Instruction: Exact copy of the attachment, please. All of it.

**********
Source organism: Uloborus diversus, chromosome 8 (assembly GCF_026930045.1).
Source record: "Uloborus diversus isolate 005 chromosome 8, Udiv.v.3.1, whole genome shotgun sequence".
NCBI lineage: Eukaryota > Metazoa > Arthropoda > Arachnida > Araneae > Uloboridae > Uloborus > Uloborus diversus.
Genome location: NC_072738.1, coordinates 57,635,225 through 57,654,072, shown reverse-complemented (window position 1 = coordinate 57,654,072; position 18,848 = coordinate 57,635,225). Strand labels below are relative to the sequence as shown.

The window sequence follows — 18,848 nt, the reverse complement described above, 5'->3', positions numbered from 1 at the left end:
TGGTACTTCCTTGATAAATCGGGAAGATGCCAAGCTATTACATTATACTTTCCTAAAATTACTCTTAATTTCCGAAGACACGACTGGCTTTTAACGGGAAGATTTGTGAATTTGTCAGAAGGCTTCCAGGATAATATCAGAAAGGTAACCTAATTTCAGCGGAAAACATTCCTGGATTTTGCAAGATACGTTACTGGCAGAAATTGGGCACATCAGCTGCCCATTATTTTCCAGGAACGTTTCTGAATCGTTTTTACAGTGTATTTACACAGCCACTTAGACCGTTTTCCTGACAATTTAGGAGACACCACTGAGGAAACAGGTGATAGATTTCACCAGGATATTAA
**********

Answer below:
Source organism: Uloborus diversus, chromosome 8 (assembly GCF_026930045.1).
Source record: "Uloborus diversus isolate 005 chromosome 8, Udiv.v.3.1, whole genome shotgun sequence".
NCBI lineage: Eukaryota > Metazoa > Arthropoda > Arachnida > Araneae > Uloboridae > Uloborus > Uloborus diversus.
Genome location: NC_072738.1, coordinates 57,635,225 through 57,654,072, shown reverse-complemented (window position 1 = coordinate 57,654,072; position 18,848 = coordinate 57,635,225). Strand labels below are relative to the sequence as shown.

The window sequence follows — 18,848 nt, the reverse complement described above, 5'->3', positions numbered from 1 at the left end:
TGGTACTTCCTTGATAAATCGGGAAGATGCCAAGCTATTACATTATACTTTCCTAAAATTACTCTTAATTTCCGAAGACACGACTGGCTTTTAACGGGAAGATTTGTGAATTTGTCAGAAGGCTTCCAGGATAATATCAGAAAGGTAACCTAATTTCAGCGGAAAACATTCCTGGATTTTGCAAGATACGTTACTGGCAGAAATTGGGCACATCAGCTGCCCATTATTTTCCAGGAACGTTTCTGAATCGTTTTTACAGTGTATTTACACAGCCACTTAGACCGTTTTCCTGACAATTTAGGAGACACCACTGAGGAAACAGGTGATAGATTTCACCAGGATATTAA